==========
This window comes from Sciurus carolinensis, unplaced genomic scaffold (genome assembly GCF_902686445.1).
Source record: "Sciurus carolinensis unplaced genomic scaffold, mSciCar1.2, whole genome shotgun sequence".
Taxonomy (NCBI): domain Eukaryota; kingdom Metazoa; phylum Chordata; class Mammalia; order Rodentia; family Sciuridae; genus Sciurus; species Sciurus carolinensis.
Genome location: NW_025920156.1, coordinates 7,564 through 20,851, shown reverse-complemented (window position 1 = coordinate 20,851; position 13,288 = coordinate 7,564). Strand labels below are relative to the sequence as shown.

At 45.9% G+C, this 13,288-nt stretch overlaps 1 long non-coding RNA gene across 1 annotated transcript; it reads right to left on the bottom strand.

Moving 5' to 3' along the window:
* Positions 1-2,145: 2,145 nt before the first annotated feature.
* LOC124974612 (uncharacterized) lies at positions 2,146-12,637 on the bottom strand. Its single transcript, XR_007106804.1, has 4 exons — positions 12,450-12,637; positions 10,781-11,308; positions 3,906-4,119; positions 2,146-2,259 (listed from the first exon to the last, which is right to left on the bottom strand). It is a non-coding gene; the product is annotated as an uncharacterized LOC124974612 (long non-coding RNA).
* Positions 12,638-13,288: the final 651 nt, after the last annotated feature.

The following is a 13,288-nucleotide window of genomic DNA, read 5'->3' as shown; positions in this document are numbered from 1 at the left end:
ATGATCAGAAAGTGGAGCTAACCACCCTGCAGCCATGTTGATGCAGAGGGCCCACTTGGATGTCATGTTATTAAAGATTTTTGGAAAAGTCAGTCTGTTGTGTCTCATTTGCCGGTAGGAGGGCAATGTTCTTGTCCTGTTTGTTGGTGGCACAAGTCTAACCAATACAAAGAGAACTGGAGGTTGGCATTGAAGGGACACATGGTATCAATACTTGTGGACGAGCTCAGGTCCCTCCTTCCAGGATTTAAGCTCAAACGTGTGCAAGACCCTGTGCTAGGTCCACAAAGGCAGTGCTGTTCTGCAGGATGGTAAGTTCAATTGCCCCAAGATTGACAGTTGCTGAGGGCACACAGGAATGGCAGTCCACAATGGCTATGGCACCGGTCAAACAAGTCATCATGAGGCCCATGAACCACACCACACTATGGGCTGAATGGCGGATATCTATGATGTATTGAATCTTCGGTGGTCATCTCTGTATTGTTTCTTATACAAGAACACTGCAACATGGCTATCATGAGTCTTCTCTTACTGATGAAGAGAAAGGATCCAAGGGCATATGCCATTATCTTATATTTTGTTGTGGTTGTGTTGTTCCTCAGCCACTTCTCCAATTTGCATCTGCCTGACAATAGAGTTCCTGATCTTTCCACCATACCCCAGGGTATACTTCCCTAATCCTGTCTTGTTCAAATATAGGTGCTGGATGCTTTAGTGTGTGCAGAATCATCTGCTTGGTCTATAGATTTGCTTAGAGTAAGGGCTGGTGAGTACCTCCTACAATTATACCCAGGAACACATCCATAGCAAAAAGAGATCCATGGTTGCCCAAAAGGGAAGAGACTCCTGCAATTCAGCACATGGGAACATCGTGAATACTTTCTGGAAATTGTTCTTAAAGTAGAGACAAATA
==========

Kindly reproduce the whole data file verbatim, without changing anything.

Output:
This window comes from Sciurus carolinensis, unplaced genomic scaffold (genome assembly GCF_902686445.1).
Source record: "Sciurus carolinensis unplaced genomic scaffold, mSciCar1.2, whole genome shotgun sequence".
Taxonomy (NCBI): domain Eukaryota; kingdom Metazoa; phylum Chordata; class Mammalia; order Rodentia; family Sciuridae; genus Sciurus; species Sciurus carolinensis.
Genome location: NW_025920156.1, coordinates 7,564 through 20,851, shown reverse-complemented (window position 1 = coordinate 20,851; position 13,288 = coordinate 7,564). Strand labels below are relative to the sequence as shown.

At 45.9% G+C, this 13,288-nt stretch overlaps 1 long non-coding RNA gene across 1 annotated transcript; it reads right to left on the bottom strand.

Moving 5' to 3' along the window:
* Positions 1-2,145: 2,145 nt before the first annotated feature.
* LOC124974612 (uncharacterized) lies at positions 2,146-12,637 on the bottom strand. Its single transcript, XR_007106804.1, has 4 exons — positions 12,450-12,637; positions 10,781-11,308; positions 3,906-4,119; positions 2,146-2,259 (listed from the first exon to the last, which is right to left on the bottom strand). It is a non-coding gene; the product is annotated as an uncharacterized LOC124974612 (long non-coding RNA).
* Positions 12,638-13,288: the final 651 nt, after the last annotated feature.

The following is a 13,288-nucleotide window of genomic DNA, read 5'->3' as shown; positions in this document are numbered from 1 at the left end:
ATGATCAGAAAGTGGAGCTAACCACCCTGCAGCCATGTTGATGCAGAGGGCCCACTTGGATGTCATGTTATTAAAGATTTTTGGAAAAGTCAGTCTGTTGTGTCTCATTTGCCGGTAGGAGGGCAATGTTCTTGTCCTGTTTGTTGGTGGCACAAGTCTAACCAATACAAAGAGAACTGGAGGTTGGCATTGAAGGGACACATGGTATCAATACTTGTGGACGAGCTCAGGTCCCTCCTTCCAGGATTTAAGCTCAAACGTGTGCAAGACCCTGTGCTAGGTCCACAAAGGCAGTGCTGTTCTGCAGGATGGTAAGTTCAATTGCCCCAAGATTGACAGTTGCTGAGGGCACACAGGAATGGCAGTCCACAATGGCTATGGCACCGGTCAAACAAGTCATCATGAGGCCCATGAACCACACCACACTATGGGCTGAATGGCGGATATCTATGATGTATTGAATCTTCGGTGGTCATCTCTGTATTGTTTCTTATACAAGAACACTGCAACATGGCTATCATGAGTCTTCTCTTACTGATGAAGAGAAAGGATCCAAGGGCATATGCCATTATCTTATATTTTGTTGTGGTTGTGTTGTTCCTCAGCCACTTCTCCAATTTGCATCTGCCTGACAATAGAGTTCCTGATCTTTCCACCATACCCCAGGGTATACTTCCCTAATCCTGTCTTGTTCAAATATAGGTGCTGGATGCTTTAGTGTGTGCAGAATCATCTGCTTGGTCTATAGATTTGCTTAGAGTAAGGGCTGGTGAGTACCTCCTACAATTATACCCAGGAACACATCCATAGCAAAAAGAGATCCATGGTTGCCCAAAAGGGAAGAGACTCCTGCAATTCAGCACATGGGAACATCGTGAATACTTTCTGGAAATTGTTCTTAAAGTAGAGACAAATA